Following the 2019 Climate Action Summit, directors, government and the community are being urged to take immediate action to tackle climate change.
Directors, government and the community have been warned to urgently prioritise ambitious and coordinated action to address growing climate risks, with global focus on the issue at the United Nations Climate Action Summit in New York in September. The summit reflected the growing impact of climate change on business and investors, with a group of the world’s largest asset-owners — responsible for directing more than US$2 trillion in investments — committing to move to carbon-neutral investment portfolios by 2050. Sixty-five countries also committed to cut greenhouse gas emissions to net zero by 2050, and more than 100 business leaders announced actions to align with Paris Agreement targets to keep global warming “well below two degrees Celsius” and “make efforts” to keep it below 1.5ºC.
In September, the Intergovernmental Panel on Climate Change (IPCC) released its Special Report on the Ocean and Cryosphere in a Changing Climate, which highlighted the urgency of prioritising timely, ambitious and coordinated action to address unprecedented and enduring changes in the ocean and cryosphere. “We will only be able to keep global warming to well below 2°C above pre-industrial levels if we affect unprecedented transitions in all aspects of society, including energy, land and ecosystems, urban and infrastructure as well as industry,” said Debra Roberts, co-chair of an IPCC working group set up to assess the impact of climate change.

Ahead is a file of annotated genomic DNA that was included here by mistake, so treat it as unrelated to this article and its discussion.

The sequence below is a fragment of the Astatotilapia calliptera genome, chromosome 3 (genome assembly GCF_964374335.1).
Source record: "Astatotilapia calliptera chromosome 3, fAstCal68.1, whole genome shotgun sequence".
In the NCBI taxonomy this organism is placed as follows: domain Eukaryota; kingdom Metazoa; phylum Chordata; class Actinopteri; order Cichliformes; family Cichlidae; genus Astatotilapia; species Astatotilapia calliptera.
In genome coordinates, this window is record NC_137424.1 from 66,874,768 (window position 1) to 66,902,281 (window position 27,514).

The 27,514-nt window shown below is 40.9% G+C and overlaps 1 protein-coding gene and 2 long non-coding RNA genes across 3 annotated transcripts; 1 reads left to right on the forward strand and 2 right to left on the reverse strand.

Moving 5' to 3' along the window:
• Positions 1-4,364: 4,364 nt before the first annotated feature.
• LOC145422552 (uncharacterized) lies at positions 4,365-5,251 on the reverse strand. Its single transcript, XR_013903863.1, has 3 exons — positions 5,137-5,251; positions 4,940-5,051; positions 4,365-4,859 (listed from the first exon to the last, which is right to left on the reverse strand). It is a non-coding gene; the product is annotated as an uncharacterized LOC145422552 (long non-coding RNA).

According to the non-profit Energy & Climate Intelligence Unit, more countries and organisations are making commitments to move to a net-zero emissions economy which will require fundamental changes in all sectors of the economy. Former Liberal party leader John Hewson AM, chair of the Business Council for Sustainable Development Australia, says it is time to establish a national policy to support business, government and the community in speeding up the transition to a lower carbon environment. “We need a framework, set out by an independent body... the longer you leave it, the harder it is to do,” he says .
In Australia, the Australian Securities and Investments Commission (ASIC) has recently updated its existing regulatory guidance to address the disclosure of climate change-related risks and opportunities. Among other updates, ASIC has highlighted that climate change is a systemic risk that could have a material impact on the future financial position, performance or prospects of entities, and may therefore need to be disclosed in an operating and financial review (a key part of reporting for listed entities). The updated guidance reflects an ongoing focus by regulators on climate change risk disclosures, and support for the use of appropriate disclosure frameworks, such as that developed by the Financial Stability Boards Taskforce on Climate-related Financial Disclosures (TCFD).
The issue was a hot topic at the AICD Essential Director Update in Sydney on 2 October. Lisa Chung, chair of Urbis, said different types of businesses had different considerations that sit along a spectrum. “It’s incumbent on boards to consider the different elements of climate change and how it impacts their business in the short, medium and longer-term.”
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